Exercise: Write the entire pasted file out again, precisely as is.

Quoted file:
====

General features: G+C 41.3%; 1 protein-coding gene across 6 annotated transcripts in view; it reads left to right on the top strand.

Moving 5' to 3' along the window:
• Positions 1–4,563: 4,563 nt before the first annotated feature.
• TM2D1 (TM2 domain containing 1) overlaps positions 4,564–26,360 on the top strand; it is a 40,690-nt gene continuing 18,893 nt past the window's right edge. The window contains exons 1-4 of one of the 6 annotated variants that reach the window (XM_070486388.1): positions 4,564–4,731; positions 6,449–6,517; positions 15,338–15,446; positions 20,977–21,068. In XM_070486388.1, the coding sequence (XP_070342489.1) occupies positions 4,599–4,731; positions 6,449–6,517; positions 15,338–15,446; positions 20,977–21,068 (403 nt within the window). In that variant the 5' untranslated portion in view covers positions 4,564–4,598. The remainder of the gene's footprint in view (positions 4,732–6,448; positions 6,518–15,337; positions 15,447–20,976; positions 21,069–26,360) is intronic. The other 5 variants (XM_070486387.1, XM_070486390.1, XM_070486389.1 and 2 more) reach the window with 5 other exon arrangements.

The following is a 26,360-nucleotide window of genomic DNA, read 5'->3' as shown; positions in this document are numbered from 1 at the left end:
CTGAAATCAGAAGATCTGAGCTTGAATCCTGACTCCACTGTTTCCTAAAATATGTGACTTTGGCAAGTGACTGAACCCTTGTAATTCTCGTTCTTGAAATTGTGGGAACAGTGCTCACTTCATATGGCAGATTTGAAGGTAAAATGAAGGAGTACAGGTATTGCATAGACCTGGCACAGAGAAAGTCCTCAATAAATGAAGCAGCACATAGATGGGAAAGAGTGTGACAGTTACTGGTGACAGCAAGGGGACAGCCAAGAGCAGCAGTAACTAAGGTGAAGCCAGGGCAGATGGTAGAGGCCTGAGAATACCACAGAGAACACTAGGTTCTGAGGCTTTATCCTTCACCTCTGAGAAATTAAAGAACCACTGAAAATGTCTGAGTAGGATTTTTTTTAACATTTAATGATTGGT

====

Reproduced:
General features: G+C 41.3%; 1 protein-coding gene across 6 annotated transcripts in view; it reads left to right on the top strand.

Moving 5' to 3' along the window:
• Positions 1–4,563: 4,563 nt before the first annotated feature.
• TM2D1 (TM2 domain containing 1) overlaps positions 4,564–26,360 on the top strand; it is a 40,690-nt gene continuing 18,893 nt past the window's right edge. The window contains exons 1-4 of one of the 6 annotated variants that reach the window (XM_070486388.1): positions 4,564–4,731; positions 6,449–6,517; positions 15,338–15,446; positions 20,977–21,068. In XM_070486388.1, the coding sequence (XP_070342489.1) occupies positions 4,599–4,731; positions 6,449–6,517; positions 15,338–15,446; positions 20,977–21,068 (403 nt within the window). In that variant the 5' untranslated portion in view covers positions 4,564–4,598. The remainder of the gene's footprint in view (positions 4,732–6,448; positions 6,518–15,337; positions 15,447–20,976; positions 21,069–26,360) is intronic. The other 5 variants (XM_070486387.1, XM_070486390.1, XM_070486389.1 and 2 more) reach the window with 5 other exon arrangements.

The following is a 26,360-nucleotide window of genomic DNA, read 5'->3' as shown; positions in this document are numbered from 1 at the left end:
CTGAAATCAGAAGATCTGAGCTTGAATCCTGACTCCACTGTTTCCTAAAATATGTGACTTTGGCAAGTGACTGAACCCTTGTAATTCTCGTTCTTGAAATTGTGGGAACAGTGCTCACTTCATATGGCAGATTTGAAGGTAAAATGAAGGAGTACAGGTATTGCATAGACCTGGCACAGAGAAAGTCCTCAATAAATGAAGCAGCACATAGATGGGAAAGAGTGTGACAGTTACTGGTGACAGCAAGGGGACAGCCAAGAGCAGCAGTAACTAAGGTGAAGCCAGGGCAGATGGTAGAGGCCTGAGAATACCACAGAGAACACTAGGTTCTGAGGCTTTATCCTTCACCTCTGAGAAATTAAAGAACCACTGAAAATGTCTGAGTAGGATTTTTTTTAACATTTAATGATTGGT